I am in sympathy with almost everything the previous reviewer says, both on the positive and negative side. Rattle's young Birmingham musicians can't compete internationally for technique, but he worked wonders with what he had. The coupling of one of Stravinsky's less-played ballets with his most famous one is canny. When Rattle first appeared on the scene, a decade after Stravinsky's death, England was still a wasteland for the composer's works beyond the top four or five most popular scores. (Can you think of Sargent, Boult, or Barbirolli doing any Stravinsky?)
Rattle's way with Apollo is sauve and overly fussy in its details, unable to find a driving reason for the music to reach our ears. The score is among the most pure and pristine of Stravinsky's major neo-classical works, so it's a challenge to make it work without Balanchine's choreography. Even so, Rattle's reading is too pastel.
I wondered what strategy he would adopt for Le sacre, which has become a showpiece for virtuosic display. Leading a second-tier orchestra, Rattle can't compete with the blockbuster versions that litter the landscape, and stylistically he's crowded out by Bernstein, Boulez, and Monteux -- between them, they color Le sacre about as many ways as one might imagine, while sitll leaving room for Gergiev and Salonen. In the end, Rattle settles for careful detail (one of his trademarks), sharp contours here and there, and an overall smoothness that is at odds with the screaming romp of Muti, for example. Like Colin Davis and Haitink, he wants the music to sound cogent. Such an approach is at odds with the composer himself, whose Le sacre on Sony is biting, fierce, and harrowing. But Rattle leans on the dissonances when he can, and his rhythms are propulsive without being hectic.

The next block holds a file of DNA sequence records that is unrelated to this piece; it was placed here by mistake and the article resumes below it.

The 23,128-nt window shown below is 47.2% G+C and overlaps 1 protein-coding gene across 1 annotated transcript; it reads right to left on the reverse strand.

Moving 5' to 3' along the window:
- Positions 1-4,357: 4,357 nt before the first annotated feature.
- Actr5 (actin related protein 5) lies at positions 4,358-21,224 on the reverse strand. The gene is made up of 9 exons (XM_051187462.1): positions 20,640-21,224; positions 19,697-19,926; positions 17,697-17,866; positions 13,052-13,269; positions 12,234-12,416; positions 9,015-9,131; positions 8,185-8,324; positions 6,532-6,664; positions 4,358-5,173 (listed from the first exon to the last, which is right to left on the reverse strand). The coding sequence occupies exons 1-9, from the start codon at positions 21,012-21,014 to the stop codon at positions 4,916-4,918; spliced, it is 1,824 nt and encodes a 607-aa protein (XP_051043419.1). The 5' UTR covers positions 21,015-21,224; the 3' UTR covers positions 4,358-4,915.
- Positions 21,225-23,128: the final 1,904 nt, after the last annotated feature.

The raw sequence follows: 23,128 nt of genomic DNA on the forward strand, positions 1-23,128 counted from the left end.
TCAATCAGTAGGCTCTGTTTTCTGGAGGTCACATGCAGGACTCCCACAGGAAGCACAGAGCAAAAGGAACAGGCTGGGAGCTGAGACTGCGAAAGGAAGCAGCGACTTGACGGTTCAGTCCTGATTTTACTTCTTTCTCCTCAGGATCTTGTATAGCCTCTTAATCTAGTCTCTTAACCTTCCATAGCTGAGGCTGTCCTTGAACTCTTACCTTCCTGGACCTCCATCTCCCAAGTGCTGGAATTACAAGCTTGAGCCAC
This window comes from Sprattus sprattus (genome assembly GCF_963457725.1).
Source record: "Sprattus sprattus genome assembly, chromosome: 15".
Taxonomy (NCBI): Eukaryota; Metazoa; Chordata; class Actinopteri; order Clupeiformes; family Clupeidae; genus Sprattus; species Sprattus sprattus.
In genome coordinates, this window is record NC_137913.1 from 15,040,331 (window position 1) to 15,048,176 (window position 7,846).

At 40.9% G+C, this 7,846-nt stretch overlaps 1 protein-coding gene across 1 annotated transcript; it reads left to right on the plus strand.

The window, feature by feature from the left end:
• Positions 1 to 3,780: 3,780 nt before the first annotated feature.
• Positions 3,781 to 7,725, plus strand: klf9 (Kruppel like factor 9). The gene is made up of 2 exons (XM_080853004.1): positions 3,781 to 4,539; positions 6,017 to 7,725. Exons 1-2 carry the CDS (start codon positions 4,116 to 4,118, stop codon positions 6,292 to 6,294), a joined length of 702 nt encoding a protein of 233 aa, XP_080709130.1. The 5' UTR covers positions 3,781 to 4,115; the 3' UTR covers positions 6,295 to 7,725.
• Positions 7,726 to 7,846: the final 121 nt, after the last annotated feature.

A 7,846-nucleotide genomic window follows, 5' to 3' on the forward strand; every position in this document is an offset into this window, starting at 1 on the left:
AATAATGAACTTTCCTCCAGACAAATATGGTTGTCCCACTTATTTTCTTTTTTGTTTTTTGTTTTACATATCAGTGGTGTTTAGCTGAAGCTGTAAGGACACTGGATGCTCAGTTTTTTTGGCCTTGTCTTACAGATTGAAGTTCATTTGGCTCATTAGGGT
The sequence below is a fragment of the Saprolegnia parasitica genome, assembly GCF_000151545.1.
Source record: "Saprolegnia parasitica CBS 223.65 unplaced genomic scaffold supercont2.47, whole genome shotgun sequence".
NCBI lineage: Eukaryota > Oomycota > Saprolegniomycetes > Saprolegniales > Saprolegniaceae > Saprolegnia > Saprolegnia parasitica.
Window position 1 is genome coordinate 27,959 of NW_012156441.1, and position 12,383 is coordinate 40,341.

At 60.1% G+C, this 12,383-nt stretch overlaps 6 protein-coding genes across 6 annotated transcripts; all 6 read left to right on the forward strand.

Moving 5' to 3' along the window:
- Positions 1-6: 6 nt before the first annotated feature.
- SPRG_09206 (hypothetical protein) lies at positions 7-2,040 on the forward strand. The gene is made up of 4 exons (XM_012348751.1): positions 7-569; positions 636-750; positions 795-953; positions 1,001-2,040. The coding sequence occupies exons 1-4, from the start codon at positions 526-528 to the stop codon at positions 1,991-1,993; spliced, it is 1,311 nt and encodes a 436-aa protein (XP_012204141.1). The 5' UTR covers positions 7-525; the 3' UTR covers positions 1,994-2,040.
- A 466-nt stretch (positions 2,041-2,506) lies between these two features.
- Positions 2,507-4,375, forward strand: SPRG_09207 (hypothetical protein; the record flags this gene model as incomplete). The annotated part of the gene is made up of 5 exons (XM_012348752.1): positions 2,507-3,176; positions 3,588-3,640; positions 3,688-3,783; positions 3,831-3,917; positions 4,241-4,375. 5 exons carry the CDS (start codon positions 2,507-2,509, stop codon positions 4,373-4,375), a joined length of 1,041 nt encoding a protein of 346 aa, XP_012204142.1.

It would be unfair to call this a veddy British version of Stravinsky. Rattle's style is articulate, clean, and vital yet not highly memorable.